I. noun Etymology: Middle English mesure, from Anglo-French, from Latin mensura, from mensus, past participle of metiri to measure; akin to Old English mǣth measure, Greek metron Date: 13th century 1. a. (1) an adequate or due portion (2) a moderate degree; also moderation, temperance (3) a fixed or suitable limit ; bounds <
rich beyond measure
b. the dimensions, capacity, or amount of something ascertained by measuring c. an estimate of what is to be expected (as of a person or situation) d. (1) a measured quantity (2) amount, degree 2. a. an instrument or utensil for measuring b. (1) a standard or unit of measurement — see weight table (2) a system of standard units of measure <
metric measure
3. the act or process of measuring 4. a. (1) melody, tune (2) dance; especially a slow and stately dance b. rhythmic structure or movement ; cadence: as (1) poetic rhythm measured by temporal quantity or accent; specifically meter (2) musical time c. (1) a grouping of a specified number of musical beats located between two consecutive vertical lines on a staff (2) a metrical unit ; foot 5. an exact divisor of a number 6. a basis or standard of comparison <
wealth is not a measure of happiness
7. a step planned or taken as a means to an end; specifically a proposed legislative act II. verb (measured; measuring) Date: 14th century transitive verb 1. a. to choose or control with cautious restraint ; regulate <
measure his acts
b. to regulate by a standard ; govern 2. to allot or apportion in measured amounts <
measure out three cups
3. to lay off by making measurements 4. to ascertain the measurements of 5. to estimate or appraise by a criterion <
measures his skill against his rival
6. archaic to travel over ; traverse 7. to serve as a means of measuring <
a thermometer measures temperature
intransitive verb 1. to take or make a measurement 2. to have a specified measurement • measurability nounmeasurable adjectivemeasurably adverbmeasurer noun

New Collegiate Dictionary. 2001.


Look at other dictionaries:

  • measure — meas ure (m[e^]zh [ u]r; 135), n. [OE. mesure, F. mesure, L. mensura, fr. metiri, mensus, to measure; akin to metrum poetical measure, Gr. me tron, E. meter. Cf. {Immense}, {Mensuration}, {Mete} to measure.] 1. A standard of dimension; a fixed… …   The Collaborative International Dictionary of English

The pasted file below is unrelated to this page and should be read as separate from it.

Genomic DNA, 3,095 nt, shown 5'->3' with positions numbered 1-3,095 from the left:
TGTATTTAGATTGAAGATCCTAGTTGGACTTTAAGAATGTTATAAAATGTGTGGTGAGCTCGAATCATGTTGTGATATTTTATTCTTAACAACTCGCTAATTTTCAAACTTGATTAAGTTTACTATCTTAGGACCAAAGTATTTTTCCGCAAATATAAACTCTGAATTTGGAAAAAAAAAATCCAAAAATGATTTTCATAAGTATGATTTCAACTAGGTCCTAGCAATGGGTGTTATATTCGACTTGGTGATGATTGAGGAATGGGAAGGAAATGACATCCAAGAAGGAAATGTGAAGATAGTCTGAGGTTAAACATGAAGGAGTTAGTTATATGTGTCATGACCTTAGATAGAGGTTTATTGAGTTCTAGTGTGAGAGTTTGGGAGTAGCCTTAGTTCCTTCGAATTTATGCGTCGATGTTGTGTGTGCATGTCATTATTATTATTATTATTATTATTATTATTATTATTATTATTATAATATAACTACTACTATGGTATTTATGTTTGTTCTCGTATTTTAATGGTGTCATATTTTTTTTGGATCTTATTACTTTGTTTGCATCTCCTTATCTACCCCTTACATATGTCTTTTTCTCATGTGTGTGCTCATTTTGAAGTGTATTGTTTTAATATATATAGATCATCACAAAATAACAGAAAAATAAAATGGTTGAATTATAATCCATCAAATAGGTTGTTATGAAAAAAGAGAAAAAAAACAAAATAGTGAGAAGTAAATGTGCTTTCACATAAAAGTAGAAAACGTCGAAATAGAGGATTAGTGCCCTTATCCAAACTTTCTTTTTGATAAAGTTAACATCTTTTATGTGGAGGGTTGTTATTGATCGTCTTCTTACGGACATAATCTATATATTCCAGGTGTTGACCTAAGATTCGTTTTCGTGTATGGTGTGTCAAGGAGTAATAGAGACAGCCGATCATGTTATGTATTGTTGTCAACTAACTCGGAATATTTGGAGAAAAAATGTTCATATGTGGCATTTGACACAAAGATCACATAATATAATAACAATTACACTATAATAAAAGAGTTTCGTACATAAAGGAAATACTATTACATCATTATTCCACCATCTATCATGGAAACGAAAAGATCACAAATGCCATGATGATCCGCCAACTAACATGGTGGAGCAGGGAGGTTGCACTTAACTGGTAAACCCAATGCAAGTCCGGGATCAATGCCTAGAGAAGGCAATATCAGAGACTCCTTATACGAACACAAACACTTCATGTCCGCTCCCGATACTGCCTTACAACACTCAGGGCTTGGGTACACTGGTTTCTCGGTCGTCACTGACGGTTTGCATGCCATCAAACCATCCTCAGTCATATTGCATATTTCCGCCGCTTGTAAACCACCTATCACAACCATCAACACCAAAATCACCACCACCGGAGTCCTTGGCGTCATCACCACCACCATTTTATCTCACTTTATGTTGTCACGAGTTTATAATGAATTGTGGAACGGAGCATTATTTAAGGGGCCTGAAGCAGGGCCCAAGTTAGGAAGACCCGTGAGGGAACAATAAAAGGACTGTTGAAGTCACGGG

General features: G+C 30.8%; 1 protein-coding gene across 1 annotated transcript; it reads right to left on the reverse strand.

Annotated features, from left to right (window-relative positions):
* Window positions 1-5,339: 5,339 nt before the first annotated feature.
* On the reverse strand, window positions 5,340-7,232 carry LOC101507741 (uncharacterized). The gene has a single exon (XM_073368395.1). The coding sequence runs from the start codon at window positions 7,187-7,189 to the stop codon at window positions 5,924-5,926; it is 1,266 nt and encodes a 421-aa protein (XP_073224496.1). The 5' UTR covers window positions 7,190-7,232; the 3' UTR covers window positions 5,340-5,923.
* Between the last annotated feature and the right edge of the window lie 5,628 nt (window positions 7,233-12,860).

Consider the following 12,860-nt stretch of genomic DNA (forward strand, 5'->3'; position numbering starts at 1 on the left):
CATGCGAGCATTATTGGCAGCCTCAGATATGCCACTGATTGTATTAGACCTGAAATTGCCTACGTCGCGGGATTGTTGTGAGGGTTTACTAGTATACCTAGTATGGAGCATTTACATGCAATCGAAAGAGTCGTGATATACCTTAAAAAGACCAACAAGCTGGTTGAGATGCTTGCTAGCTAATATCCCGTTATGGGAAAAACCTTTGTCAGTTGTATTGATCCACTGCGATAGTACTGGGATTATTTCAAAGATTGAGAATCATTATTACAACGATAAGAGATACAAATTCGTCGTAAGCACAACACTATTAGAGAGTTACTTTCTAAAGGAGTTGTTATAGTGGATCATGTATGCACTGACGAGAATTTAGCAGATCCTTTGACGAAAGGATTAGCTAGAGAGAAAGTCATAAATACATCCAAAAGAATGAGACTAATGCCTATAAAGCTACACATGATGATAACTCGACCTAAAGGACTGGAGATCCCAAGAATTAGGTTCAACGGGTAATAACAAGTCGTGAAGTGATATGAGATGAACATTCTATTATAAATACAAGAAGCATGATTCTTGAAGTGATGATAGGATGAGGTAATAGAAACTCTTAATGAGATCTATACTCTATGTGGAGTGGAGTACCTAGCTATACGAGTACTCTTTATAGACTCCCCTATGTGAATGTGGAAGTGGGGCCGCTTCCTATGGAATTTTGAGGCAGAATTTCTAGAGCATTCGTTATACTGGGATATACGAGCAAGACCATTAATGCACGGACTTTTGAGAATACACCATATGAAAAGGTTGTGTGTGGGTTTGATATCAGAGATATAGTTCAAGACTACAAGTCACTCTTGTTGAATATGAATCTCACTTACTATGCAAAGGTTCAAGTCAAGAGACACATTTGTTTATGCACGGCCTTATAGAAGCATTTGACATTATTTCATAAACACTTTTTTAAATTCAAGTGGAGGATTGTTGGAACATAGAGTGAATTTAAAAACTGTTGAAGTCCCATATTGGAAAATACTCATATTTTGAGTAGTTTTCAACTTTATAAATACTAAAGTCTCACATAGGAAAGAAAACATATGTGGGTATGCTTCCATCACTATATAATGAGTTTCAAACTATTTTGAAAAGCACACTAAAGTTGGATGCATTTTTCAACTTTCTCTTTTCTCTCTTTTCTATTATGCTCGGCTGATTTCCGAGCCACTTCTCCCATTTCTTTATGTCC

• measure — [mezh′ər] n. [ME mesure < OFr < L mensura < mensus, pp. of metiri, to measure < IE base * mē , to measure > MEAL1, Sans mātrā, a measure, Gr metron] 1. the extent, dimensions, capacity, etc. of anything, esp. as determined by a… …   English World dictionary

  • Measure — Meas ure, v. t. [imp. & p. p. {Measured}; p. pr. & vb. n. {Measuring}.] [F. mesurer, L. mensurare. See {Measure}, n.] 1. To ascertain by use of a measuring instrument; to compute or ascertain the extent, quantity, dimensions, or capacity of, by a …   The Collaborative International Dictionary of English

  • measure — ► VERB 1) determine the size, amount, or degree of (something) by comparison with a standard unit. 2) be of (a specified size). 3) (measure out) take an exact quantity of. 4) (measure up) reach the required or expected standard. ► NOUN 1) …   English terms dictionary

  • measure — I noun act, bill, caveat, declaration, decree, dictate, edict, enactment, law, legislation, legislative enactment, legislative mandate, legislative proclamation, mandate, piece of legislation, prescript, prescription, proposal, proposed act,… …   Law dictionary

  • measure — [n1] portion, scope admeasurement, admensuration, allotment, allowance, amount, amplification, amplitude, area, bang, breadth, bulk, capacity, degree, depth, dimension, distance, duration, extent, fix, frequency, height, hit, magnitude, mass,… …   New thesaurus

  • Measure — Meas ure, v. i. 1. To make a measurement or measurements. [1913 Webster] 2. To result, or turn out, on measuring; as, the grain measures well; the pieces measure unequally. [1913 Webster] 3. To be of a certain size or quantity, or to have a… …   The Collaborative International Dictionary of English

  • measure — mea|sure1 W2S2 [ˈmeʒə US ər] v 1.) [T] to find the size, length, or amount of something, using standard units such as ↑inches, metres etc ▪ The rainfall was measured over a three month period. measure sb for sth (=measure someone in order to make …   Dictionary of contemporary English

  • measure — measurer, n. /mezh euhr/, n., v., measured, measuring. n. 1. a unit or standard of measurement: weights and measures. 2. a system of measurement: liquid measure. 3. an instrument, as a graduated rod or a container of standard capacity, for… …   Universalium

  • measure — 1 noun 1 OFFICIAL ACTION (C) an official action that is intended to deal with a particular problem: Stronger measures are needed to combat crime. 2 half measures things done to deal with a difficult situation that are not effective or firm enough …   Longman dictionary of contemporary English

  • measure — {{Roman}}I.{{/Roman}} noun 1 official action to deal with a problem ADJECTIVE ▪ appropriate, effective, necessary, practical ▪ We urge you to adopt all necessary measures to guarantee people s safety. ▪ key …   Collocations dictionary

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